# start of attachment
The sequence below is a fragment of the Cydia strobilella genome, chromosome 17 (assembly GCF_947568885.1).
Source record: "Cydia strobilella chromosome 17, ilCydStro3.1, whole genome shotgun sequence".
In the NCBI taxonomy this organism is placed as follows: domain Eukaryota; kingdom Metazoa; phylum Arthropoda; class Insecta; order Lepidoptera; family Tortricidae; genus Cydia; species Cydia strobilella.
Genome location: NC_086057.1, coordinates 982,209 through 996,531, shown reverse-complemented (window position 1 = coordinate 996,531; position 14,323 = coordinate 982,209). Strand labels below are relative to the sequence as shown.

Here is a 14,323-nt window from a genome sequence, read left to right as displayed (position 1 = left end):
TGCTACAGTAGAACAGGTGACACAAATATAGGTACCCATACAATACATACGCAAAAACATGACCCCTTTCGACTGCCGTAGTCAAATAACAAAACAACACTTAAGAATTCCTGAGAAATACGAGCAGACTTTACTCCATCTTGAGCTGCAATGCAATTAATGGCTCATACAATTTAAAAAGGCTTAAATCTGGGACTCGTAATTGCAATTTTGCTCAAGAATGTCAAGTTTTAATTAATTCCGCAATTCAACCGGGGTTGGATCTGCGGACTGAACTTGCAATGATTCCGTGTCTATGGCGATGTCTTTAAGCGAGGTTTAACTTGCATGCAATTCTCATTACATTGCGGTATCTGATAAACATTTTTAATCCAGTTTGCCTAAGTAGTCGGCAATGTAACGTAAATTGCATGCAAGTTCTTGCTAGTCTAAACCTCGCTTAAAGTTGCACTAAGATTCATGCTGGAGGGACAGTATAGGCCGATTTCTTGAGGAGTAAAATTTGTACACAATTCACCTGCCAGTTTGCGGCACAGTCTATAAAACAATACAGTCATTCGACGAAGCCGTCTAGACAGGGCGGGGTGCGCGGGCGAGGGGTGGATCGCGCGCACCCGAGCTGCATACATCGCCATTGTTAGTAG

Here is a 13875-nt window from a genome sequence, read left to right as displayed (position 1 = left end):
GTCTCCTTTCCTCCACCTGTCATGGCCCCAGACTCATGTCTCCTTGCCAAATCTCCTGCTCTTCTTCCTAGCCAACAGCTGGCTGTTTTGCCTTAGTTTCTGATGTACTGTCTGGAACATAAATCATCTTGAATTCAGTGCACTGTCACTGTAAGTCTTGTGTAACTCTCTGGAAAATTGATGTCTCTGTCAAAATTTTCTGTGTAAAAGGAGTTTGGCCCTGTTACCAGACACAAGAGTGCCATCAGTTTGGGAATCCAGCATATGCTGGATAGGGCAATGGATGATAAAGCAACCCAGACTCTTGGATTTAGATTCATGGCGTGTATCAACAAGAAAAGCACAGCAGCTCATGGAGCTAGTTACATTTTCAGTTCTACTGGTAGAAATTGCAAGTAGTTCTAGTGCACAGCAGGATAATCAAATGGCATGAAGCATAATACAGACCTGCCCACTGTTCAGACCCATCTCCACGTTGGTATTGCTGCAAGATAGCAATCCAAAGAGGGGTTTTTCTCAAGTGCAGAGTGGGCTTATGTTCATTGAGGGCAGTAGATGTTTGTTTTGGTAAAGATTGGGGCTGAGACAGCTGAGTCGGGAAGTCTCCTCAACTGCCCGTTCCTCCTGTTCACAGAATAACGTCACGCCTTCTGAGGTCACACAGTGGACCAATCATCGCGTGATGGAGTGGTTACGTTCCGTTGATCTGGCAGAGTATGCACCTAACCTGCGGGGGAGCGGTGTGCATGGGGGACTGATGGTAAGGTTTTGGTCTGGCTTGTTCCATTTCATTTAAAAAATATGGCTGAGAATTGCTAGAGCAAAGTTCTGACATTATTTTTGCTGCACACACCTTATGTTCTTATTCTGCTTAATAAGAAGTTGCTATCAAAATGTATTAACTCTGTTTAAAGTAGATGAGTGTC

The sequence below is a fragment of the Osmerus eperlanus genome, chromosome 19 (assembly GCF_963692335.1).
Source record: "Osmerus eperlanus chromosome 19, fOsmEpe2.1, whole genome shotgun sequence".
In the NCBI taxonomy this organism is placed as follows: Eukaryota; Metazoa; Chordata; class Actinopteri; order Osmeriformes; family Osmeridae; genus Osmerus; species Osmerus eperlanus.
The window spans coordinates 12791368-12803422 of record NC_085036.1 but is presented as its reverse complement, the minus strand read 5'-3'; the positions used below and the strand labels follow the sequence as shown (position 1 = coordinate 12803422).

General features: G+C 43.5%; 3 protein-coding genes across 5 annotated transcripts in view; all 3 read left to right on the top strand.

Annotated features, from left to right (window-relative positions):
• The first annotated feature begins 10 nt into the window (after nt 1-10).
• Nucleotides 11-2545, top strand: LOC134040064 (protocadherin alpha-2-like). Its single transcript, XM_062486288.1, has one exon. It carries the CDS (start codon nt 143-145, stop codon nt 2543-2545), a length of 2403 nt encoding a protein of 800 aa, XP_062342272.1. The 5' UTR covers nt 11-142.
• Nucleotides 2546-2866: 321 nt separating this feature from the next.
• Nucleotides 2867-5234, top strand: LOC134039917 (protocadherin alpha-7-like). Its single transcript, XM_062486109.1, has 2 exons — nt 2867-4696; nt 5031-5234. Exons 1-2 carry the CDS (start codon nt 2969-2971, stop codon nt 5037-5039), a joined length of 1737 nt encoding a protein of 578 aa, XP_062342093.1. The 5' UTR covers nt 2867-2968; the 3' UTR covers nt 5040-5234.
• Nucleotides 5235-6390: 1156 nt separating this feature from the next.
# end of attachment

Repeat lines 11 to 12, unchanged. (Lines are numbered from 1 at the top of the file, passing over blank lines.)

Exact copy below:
In the NCBI taxonomy this organism is placed as follows: Eukaryota; Metazoa; Chordata; class Actinopteri; order Osmeriformes; family Osmeridae; genus Osmerus; species Osmerus eperlanus.
The window spans coordinates 12791368-12803422 of record NC_085036.1 but is presented as its reverse complement, the minus strand read 5'-3'; the positions used below and the strand labels follow the sequence as shown (position 1 = coordinate 12803422).